Stories are only as engaging as the characters that carry the audience along. But, my top suggestion here is to try and make your product the central character of your Twitter story. In this way you can imbue your product with whatever personality you can possibly conceive. If it’s a cleaning product, then you could turn it into some type of superhero; a superfood nutty product could be carried along quite cutely by some sort of animal like a squirrel; and even if you’re something like a digital research agency, you could most certainly liven up your image by having some sort of detective character in a trench coat and trilby fronting your Twitter campaign. And this in fact brings me on nicely to my next point.
3. Use Images To Tell Your Story
Social media has gone visual. There’s no escaping this fact. And Twitter is no exception. I know from experimentation with my own Twitter account, that tweets with pictures generally get at least twice the engagement as ones that don’t, and often three, four or five times that, to be frank.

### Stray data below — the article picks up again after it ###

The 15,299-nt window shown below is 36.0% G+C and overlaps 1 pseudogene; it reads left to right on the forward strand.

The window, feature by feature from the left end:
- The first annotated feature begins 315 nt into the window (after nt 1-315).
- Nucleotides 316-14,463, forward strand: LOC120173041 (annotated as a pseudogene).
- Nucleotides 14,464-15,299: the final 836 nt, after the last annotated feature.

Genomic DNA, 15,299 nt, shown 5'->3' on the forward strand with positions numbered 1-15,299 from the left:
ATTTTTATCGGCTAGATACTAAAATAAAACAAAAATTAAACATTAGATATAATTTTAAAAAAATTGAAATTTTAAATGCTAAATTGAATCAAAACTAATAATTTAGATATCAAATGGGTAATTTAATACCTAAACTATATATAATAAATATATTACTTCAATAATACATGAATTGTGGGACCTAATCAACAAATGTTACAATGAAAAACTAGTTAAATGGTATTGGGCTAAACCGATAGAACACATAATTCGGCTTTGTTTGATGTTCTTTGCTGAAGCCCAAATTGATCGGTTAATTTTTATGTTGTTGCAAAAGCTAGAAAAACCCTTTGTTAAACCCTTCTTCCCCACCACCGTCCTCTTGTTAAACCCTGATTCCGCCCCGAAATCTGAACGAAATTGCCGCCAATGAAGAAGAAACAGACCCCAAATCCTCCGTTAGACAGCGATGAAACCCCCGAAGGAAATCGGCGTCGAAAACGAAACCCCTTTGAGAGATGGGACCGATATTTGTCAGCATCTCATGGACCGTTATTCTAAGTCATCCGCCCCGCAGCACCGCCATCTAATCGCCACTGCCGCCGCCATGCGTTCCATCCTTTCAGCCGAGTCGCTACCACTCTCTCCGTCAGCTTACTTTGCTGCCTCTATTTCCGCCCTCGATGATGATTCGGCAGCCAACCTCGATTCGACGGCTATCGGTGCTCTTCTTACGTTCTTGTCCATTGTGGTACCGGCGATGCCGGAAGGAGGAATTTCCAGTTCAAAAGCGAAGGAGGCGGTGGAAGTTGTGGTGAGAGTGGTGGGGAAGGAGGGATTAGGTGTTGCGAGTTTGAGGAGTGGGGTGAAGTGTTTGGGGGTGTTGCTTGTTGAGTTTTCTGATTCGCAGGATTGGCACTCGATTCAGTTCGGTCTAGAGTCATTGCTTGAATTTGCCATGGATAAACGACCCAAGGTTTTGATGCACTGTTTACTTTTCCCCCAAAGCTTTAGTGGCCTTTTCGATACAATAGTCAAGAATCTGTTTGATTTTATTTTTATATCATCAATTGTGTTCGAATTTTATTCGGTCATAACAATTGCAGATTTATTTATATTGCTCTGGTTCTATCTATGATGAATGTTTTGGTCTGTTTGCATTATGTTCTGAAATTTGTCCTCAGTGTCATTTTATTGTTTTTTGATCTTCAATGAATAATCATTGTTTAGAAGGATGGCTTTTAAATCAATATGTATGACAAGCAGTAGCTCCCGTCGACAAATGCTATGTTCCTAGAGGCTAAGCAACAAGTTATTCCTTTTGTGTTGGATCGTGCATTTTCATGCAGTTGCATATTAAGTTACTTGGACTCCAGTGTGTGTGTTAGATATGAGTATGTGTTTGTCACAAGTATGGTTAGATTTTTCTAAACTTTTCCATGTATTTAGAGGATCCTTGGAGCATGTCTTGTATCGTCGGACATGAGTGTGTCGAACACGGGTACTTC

And of course if you’re creating characters, then the best way to bring these to life on social media will be to create images of them. A picture really can say a thousand words, and your visual characters can be endearing at a glance to anyone who stumbles across them online. Indeed, there’s nothing to stop you from including comic-book style speech bubbles in your images, provided, of course, that such a thing is appropriate to your story and overall brand image/message.
How do you use storytelling to promote your brand on Twitter? Please share your thoughts with us in the comments below.